A documented API is considered by Apple to be like a contract. By documenting it, they are promising that they will try their hardest not to change it in any incompatible way in the future, and any deviation from this would be considered a bug (and, depending on the impact, a showstopper).
There are lots of reasons why an undocumented API may remain in that state. Often it’s because the API as it currently exists only works properly in a limited subset of the scenarios which the parameters suggest it might. Or it might be that it’s a poor fit with the rest of the API in a given area. Or it’s because the developers intend to change it in the not hugely distant future.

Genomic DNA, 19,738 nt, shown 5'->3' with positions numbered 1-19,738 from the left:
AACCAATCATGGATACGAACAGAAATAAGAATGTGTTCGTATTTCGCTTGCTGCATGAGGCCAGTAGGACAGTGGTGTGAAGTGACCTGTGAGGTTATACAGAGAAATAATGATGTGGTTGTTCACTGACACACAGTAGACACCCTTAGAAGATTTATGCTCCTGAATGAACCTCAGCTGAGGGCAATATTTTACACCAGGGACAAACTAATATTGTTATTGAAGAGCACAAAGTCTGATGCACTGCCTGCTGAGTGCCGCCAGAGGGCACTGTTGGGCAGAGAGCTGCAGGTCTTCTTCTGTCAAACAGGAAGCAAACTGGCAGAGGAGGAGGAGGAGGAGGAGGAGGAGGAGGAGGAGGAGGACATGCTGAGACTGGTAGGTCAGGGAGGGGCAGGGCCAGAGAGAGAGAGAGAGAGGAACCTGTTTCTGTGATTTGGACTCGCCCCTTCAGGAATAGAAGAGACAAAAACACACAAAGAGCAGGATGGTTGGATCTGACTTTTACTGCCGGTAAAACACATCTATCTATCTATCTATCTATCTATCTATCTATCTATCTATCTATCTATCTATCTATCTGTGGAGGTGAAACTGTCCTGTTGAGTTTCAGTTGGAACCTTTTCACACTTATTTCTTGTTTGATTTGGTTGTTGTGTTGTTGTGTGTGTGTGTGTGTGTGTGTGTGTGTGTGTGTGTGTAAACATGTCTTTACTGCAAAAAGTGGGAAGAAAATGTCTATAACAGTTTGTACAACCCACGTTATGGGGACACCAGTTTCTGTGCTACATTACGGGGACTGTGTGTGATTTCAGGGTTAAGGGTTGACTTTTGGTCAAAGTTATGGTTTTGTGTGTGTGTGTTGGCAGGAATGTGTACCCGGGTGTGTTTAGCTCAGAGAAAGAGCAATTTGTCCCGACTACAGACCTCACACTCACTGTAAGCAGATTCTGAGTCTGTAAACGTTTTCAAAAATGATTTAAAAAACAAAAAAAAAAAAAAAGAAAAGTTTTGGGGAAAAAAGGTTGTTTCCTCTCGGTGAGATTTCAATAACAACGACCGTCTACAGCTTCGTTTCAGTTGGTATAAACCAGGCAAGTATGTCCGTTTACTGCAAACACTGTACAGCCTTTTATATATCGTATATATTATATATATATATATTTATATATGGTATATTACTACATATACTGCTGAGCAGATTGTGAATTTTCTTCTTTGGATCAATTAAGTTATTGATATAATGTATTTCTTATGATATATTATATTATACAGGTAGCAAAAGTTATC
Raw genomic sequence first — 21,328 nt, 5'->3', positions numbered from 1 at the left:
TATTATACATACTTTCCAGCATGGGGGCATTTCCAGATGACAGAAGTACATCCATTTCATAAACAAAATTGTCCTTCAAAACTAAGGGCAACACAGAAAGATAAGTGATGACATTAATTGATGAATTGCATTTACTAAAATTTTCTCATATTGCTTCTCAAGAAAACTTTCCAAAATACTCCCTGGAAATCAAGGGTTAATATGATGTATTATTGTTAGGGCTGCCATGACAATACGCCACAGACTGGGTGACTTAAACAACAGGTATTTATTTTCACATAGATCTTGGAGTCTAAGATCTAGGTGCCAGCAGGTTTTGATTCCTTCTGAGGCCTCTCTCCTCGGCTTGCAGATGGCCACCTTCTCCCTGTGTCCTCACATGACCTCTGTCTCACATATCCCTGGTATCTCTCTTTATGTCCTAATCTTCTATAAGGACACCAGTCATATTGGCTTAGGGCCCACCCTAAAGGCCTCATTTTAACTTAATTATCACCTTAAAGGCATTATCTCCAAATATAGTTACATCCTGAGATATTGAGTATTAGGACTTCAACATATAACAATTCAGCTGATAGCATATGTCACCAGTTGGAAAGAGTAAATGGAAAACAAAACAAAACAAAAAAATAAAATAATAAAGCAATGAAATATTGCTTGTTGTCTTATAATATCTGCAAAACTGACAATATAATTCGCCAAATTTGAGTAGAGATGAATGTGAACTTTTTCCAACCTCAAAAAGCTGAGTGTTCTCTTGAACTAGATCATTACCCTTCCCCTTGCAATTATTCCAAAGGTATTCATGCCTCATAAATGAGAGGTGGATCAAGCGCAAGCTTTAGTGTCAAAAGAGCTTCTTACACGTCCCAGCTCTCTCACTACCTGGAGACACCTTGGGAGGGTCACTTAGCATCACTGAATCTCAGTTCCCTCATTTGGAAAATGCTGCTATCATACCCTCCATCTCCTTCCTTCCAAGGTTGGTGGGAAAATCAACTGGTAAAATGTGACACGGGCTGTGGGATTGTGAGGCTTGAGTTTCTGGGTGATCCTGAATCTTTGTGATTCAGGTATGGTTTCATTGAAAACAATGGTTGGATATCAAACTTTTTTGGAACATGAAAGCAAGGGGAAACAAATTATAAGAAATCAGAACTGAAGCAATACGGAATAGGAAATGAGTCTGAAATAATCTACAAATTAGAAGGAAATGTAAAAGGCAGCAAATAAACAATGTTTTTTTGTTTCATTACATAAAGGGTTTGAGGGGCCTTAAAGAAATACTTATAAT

Apple regularly opens up its private APIs once they release maturity if there’s a solid case for doing so, and did precisely this when Snow Leopard was released (Quick Look, for example, moved from PrivateFrameworks to being part of QuartzCore with the arrival of 10.6).
As the old adage goes… don’t make a promise you can’t keep.